When you consider Ridley Scott‘s classic film Alien, a lot of things come to mind. There’s been sequels, books, video games, and lots more. A stage production, however, seems like a weirder adaptation. Then again, anything is possible. However, a community theater-type production by a group of small town bus drivers? Now that’s unique and unlikely. That’s the hook for the documentary Alien on Stage, the documentary playing at SXSW. If ever there was a doc meant for a place like this fest, it’s this one. The film is slight, for sure, but the love on display for the source material, as well as creativity on the whole, is palpable.
Alien on Stage is pretty thin, movie wise, but watching an unusual stage show come together, with a motley crew of performers, has a charm to it. The final act has the best moments, but watching the lead up to it is somewhat flat. Act Three redeems it all, but it can be touch and go until then. That keeps the documentary from reaching any notable heights, but it’s still worthy of a small recommendation.
The doc follows a crew of bus drivers from Dorset, England, who often put on unique stage productions. Usually, it’s just pantomime, but this time, they’re about to tackle Alien. Spending a year crafting a low budget take on the cinematic classic, they’re really upping their game. The initial result is a huge flop, but in that failure, comes the bones of a true success. What if what they’re doing can be framed not as science fiction and horror, but comedy instead? That discovery would lead to an unlikely hit of surprisingly large proportions.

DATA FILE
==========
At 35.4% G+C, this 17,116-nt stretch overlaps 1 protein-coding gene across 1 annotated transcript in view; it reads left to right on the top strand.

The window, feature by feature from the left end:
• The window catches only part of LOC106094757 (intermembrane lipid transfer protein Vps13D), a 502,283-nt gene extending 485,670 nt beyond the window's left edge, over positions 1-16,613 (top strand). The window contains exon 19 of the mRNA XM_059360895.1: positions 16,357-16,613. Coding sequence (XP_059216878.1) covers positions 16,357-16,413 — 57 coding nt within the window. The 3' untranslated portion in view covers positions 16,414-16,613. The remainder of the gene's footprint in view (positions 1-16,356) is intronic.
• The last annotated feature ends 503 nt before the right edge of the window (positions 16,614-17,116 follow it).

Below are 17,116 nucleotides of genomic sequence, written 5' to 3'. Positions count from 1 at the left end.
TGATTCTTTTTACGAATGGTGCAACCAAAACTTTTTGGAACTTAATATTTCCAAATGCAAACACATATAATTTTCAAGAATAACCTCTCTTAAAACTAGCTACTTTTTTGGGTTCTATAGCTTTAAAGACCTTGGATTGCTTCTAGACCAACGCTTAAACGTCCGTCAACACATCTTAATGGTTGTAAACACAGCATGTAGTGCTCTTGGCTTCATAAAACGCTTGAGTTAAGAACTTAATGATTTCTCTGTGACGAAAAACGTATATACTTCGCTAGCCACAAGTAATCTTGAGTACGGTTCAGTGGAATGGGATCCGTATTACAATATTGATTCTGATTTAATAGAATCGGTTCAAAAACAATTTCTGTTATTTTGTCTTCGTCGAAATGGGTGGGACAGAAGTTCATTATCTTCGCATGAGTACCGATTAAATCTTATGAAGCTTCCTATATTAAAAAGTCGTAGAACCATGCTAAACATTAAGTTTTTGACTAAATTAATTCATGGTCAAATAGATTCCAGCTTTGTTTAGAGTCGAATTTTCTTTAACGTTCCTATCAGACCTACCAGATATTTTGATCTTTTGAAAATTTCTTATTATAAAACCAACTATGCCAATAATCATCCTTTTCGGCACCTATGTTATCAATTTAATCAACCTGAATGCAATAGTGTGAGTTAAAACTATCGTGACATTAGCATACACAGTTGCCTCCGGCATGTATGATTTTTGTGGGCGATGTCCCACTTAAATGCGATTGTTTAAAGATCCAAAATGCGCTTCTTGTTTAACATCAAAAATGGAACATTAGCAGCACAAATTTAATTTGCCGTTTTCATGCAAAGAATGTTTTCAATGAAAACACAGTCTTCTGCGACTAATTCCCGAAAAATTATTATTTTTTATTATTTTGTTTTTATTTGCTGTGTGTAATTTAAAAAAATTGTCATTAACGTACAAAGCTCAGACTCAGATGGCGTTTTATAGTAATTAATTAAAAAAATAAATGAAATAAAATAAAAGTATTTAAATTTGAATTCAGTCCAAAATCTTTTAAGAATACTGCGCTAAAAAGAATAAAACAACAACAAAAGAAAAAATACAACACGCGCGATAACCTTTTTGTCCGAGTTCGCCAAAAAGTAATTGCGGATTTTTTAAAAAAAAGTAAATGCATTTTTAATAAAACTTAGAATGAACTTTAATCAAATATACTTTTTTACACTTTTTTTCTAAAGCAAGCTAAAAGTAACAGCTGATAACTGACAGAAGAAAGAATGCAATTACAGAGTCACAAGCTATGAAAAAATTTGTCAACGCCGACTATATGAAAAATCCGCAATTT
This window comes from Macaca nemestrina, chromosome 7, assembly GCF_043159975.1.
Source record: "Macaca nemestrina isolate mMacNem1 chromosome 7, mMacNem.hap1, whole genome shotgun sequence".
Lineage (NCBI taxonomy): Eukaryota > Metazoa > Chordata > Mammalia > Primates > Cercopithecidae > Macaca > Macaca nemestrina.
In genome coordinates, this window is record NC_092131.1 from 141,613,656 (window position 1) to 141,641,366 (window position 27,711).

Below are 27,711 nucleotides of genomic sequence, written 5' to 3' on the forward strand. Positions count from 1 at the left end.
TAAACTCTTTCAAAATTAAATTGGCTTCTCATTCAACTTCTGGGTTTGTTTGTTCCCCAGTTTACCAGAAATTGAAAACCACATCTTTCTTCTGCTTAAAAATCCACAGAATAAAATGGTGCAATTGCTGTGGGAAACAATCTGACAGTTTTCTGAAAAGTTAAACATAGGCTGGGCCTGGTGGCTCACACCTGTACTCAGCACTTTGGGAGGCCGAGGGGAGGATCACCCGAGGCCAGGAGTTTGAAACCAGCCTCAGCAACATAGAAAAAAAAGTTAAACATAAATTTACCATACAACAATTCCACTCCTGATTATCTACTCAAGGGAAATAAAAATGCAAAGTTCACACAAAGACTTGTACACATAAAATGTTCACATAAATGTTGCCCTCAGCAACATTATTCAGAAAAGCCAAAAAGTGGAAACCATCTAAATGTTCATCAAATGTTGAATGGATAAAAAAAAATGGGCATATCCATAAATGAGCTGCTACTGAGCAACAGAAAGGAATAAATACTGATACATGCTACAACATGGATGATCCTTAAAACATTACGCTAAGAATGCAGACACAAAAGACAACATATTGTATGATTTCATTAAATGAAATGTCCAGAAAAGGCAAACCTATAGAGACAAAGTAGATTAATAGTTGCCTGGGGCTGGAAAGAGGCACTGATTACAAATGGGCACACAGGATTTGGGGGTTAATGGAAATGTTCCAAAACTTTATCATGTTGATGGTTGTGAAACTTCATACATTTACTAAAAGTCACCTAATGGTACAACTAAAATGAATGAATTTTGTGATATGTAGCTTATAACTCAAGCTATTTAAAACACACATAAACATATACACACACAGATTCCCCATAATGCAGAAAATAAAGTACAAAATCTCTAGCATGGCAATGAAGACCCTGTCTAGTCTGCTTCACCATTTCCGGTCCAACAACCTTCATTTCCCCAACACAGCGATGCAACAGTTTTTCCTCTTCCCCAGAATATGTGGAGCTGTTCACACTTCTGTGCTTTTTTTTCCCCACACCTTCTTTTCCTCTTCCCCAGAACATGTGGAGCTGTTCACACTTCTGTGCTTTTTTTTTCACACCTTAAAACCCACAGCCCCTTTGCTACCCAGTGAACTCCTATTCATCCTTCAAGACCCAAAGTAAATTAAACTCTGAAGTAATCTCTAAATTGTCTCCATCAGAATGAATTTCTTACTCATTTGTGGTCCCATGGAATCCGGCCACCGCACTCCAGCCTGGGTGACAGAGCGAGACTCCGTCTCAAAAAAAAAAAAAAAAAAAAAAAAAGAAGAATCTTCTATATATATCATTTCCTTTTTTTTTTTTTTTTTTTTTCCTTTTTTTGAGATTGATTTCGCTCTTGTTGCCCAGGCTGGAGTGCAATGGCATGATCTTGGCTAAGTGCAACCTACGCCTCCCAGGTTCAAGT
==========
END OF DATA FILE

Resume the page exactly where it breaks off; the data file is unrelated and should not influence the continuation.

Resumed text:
The whole thing comes alive when the show finally goes back on. The flick was serious as a heart attack, but on stage, with this cast, the humor of it all comes out. Moreover, the audience responds. Whereas Scott’s original begat James Cameron‘s extra intense Aliens, this version is almost like watching The Room, in terms of charm. It may sound like an unlikely comparison, but in practice, it really does work.
There is ample charm on display here, which filmmakers Lucy Harvey and Danielle Kummer capture. The individual performers are characters on their own, but the personalities are never strong enough to create a standout. Harvey and Kummer keep things simple, capturing the process. They never quite delve into why Alien was the right choice, or why it’s such a special element, but the stage production does enough to paper over that issue. It keeps things from being above and beyond, but it works on its own terms.
Alien on Stage will amuse anyone who catches it at SXSW, but it undoubtedly would have been better served with more meat on its bones. Still, there’s fun to be had, especially when the production comes together and we see the audience loving it. The love depicted there rubs off on us with ease. In that regard, this documentary achieves what it sets out to do.